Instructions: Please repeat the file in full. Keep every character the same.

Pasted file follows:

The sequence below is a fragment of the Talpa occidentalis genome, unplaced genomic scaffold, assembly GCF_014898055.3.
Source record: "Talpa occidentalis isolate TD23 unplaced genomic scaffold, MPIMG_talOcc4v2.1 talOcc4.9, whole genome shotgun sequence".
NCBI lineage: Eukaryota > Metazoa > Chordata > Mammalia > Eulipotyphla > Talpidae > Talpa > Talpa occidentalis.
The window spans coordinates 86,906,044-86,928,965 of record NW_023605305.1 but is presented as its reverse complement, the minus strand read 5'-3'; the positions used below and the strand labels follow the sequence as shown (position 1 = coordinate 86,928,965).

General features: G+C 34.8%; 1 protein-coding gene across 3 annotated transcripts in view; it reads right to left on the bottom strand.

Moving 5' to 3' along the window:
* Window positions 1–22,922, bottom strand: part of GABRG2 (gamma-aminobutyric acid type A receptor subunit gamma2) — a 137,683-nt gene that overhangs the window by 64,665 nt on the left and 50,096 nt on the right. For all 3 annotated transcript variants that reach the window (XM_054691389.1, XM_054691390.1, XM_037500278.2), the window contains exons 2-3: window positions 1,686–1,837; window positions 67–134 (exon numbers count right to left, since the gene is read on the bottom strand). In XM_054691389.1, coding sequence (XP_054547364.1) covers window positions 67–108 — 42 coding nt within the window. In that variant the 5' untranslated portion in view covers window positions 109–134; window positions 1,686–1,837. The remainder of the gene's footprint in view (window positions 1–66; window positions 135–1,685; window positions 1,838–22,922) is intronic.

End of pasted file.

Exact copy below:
The sequence below is a fragment of the Talpa occidentalis genome, unplaced genomic scaffold, assembly GCF_014898055.3.
Source record: "Talpa occidentalis isolate TD23 unplaced genomic scaffold, MPIMG_talOcc4v2.1 talOcc4.9, whole genome shotgun sequence".
NCBI lineage: Eukaryota > Metazoa > Chordata > Mammalia > Eulipotyphla > Talpidae > Talpa > Talpa occidentalis.
The window spans coordinates 86,906,044-86,928,965 of record NW_023605305.1 but is presented as its reverse complement, the minus strand read 5'-3'; the positions used below and the strand labels follow the sequence as shown (position 1 = coordinate 86,928,965).

General features: G+C 34.8%; 1 protein-coding gene across 3 annotated transcripts in view; it reads right to left on the bottom strand.

Moving 5' to 3' along the window:
* Window positions 1–22,922, bottom strand: part of GABRG2 (gamma-aminobutyric acid type A receptor subunit gamma2) — a 137,683-nt gene that overhangs the window by 64,665 nt on the left and 50,096 nt on the right. For all 3 annotated transcript variants that reach the window (XM_054691389.1, XM_054691390.1, XM_037500278.2), the window contains exons 2-3: window positions 1,686–1,837; window positions 67–134 (exon numbers count right to left, since the gene is read on the bottom strand). In XM_054691389.1, coding sequence (XP_054547364.1) covers window positions 67–108 — 42 coding nt within the window. In that variant the 5' untranslated portion in view covers window positions 109–134; window positions 1,686–1,837. The remainder of the gene's footprint in view (window positions 1–66; window positions 135–1,685; window positions 1,838–22,922) is intronic.